Written by: Kelsey Sutton
Published by: Flux
Release date: July 8th 2013
Genres: Contemporary, Fantasy, Paranormal, Romance, Young Adult
Buy: B&N, Amazon
Add on: Goodreads
I can't weep. I can't fear. I've grown talented at pretending.
Elizabeth Caldwell doesn't feel emotions... she sees them. Longing, Shame, and Courage materialize around her classmates. Fury and Resentment appear in her dysfunctional home. They've all given up on Elizabeth because she doesn't succumb to their touch. All, that is, save one - Fear. He’s intrigued by her, as desperate to understand the accident that changed Elizabeth's life as she is herself.
Elizabeth and Fear both sense that the key to her past is hidden in the dream paintings she hides in the family barn. But a shadowy menace has begun to stalk her, and try as she might, Elizabeth can barely avoid the brutality of her life long enough to uncover the truth about herself. When it matters most, will she be able to rely on Fear to save her?
Some Quiet Place is easily one of the most unique books I’ve read this year… possibly ever. You can tell from the synopsis that it’s not something we’ve seen before – a girl who feels nothing, but can interact with Emotions and Elements as if they’re real people? Paired with that gorgeous cover and beautiful title, there was no way I was going to pass this book by. And it paid off – because I really loved it.
Though it might seem like it would be difficult to connect to a character who doesn’t feel anything – especially when that character is narrating – I found it fascinating to be in her head throughout the book. She doesn’t strictly feel nothing – I think if she truly felt nothing, she would never have gotten out of bed in the mornings – but she was incredibly detached from the world and the people she interacted with, even though she pretended to be otherwise. Like I said, I found it really interesting for a character who believes she feels nothing, to still make the effort to appear normal, and to find the motivation to get up every morning. In some aspects, I think it made her an incredibly strong person, to endure what she goes through, especially her dysfunctional home life. Elizabeth might not feel emotions like other people, but boy, did I feel for her as I was reading.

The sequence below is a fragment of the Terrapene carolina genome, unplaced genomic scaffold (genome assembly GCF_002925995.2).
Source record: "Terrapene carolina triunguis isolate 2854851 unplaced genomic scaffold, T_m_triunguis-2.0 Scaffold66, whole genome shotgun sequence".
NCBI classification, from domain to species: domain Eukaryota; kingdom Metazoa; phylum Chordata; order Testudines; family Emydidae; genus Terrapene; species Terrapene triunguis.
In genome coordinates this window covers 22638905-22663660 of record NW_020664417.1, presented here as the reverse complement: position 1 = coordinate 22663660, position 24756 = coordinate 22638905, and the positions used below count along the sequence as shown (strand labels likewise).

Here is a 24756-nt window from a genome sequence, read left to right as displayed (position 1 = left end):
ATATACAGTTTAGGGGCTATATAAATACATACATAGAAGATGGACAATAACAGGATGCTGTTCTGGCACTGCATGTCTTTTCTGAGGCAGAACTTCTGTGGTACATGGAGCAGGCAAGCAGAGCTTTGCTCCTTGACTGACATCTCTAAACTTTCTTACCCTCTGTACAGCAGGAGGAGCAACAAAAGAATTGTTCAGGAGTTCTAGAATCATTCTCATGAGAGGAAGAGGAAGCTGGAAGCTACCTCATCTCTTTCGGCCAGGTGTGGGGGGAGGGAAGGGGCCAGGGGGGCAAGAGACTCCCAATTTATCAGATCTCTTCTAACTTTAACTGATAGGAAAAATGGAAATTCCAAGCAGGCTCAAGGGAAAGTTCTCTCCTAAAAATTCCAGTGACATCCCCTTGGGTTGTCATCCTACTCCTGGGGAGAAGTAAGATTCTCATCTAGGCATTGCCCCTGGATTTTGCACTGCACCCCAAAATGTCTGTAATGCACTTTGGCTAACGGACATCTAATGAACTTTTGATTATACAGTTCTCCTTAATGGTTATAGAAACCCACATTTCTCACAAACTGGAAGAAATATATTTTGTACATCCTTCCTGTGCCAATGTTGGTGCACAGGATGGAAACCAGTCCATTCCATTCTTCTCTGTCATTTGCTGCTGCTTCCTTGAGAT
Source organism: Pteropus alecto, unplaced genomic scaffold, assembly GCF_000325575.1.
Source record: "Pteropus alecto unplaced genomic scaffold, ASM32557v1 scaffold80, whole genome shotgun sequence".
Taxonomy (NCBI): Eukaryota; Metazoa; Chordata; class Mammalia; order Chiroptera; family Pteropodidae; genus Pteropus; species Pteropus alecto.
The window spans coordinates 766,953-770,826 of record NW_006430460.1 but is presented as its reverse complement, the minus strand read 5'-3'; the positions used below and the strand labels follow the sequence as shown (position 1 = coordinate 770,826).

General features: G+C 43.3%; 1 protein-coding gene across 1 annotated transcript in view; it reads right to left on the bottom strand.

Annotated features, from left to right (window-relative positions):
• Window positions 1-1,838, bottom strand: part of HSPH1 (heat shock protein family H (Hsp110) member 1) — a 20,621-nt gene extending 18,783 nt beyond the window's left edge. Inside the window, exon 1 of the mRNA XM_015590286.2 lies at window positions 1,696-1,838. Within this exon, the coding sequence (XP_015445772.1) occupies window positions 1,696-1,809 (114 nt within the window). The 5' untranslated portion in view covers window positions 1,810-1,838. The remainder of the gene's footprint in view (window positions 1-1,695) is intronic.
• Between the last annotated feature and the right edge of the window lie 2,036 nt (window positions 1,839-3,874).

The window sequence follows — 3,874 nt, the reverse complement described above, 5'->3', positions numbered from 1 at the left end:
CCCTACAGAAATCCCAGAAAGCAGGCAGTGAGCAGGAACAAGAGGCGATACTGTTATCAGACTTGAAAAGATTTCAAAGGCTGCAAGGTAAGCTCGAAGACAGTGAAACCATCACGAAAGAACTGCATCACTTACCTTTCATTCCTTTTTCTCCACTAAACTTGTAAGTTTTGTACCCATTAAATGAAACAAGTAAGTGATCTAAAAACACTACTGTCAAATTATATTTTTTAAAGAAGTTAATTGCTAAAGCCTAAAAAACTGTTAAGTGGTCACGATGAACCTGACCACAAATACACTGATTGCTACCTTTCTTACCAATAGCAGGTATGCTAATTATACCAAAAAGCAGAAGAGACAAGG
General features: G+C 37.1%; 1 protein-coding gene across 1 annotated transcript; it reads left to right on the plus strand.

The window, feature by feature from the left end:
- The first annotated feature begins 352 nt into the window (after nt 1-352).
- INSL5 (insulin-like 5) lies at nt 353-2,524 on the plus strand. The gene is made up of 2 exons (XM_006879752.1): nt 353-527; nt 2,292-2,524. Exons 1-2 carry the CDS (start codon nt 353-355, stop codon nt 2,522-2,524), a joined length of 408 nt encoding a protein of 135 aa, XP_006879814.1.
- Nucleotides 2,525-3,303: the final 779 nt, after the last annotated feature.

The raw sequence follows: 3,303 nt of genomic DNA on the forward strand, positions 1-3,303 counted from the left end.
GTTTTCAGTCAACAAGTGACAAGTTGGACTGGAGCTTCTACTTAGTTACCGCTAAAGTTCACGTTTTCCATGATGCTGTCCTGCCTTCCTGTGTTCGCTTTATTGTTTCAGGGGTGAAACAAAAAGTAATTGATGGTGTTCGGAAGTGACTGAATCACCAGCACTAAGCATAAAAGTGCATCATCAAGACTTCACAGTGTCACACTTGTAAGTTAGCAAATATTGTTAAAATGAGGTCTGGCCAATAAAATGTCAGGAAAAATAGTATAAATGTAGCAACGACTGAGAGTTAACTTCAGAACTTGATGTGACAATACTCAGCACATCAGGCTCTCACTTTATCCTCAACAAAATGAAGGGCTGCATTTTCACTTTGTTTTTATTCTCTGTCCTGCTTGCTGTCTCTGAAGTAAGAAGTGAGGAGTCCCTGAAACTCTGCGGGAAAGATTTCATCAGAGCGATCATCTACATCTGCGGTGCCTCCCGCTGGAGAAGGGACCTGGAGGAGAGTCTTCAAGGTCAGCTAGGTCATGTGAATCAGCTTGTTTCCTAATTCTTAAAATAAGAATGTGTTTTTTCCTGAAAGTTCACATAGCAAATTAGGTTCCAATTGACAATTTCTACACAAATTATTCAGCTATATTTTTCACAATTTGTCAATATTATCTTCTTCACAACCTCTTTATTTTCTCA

The other great thing about this book were the Emotions themselves. They were all fascinating, but the one we get to see the most of – and the one I think might be the most interesting anyway – is Fear. Though he’s essentially the personification (literally) of one emotion, we get so much more from him than his namesake. He’s layered and charismatic… and a little bit addictive. He makes me wish that the ‘sequel’ wasn’t going to focus on a completely different cast of characters. I’d love to see more of Fear in this world.
The plot of Some Quiet Place mostly focuses on Elizabeth trying to figure out why she is the way she is, unaffected by the Emotions around her. It was good, but I really think that this book’s strength lies in its emotions (oddly enough, with an emotionless narrator). As Elizabeth gets closer and closer to the truth, she slowly starts to change. It was intriguing to watch her “emotionless” walls come down – it was subtle and really well done. The resolution in the end is maybe a little bit predictable (or at least, unsurprising once it’s revealed), but it’s an incredibly satisfying, heart-wrenching, climactic ending.
Some Quiet Place could not be better represented by its title and cover. It’s sweeping – dark, haunting, and creepy, but also really beautiful and subtle. And the conclusion is full of twists that I did not see coming. I’d highly recommend this book to anyone who’s a fan of paranormal romance – and wants something unlike anything they’ve read before.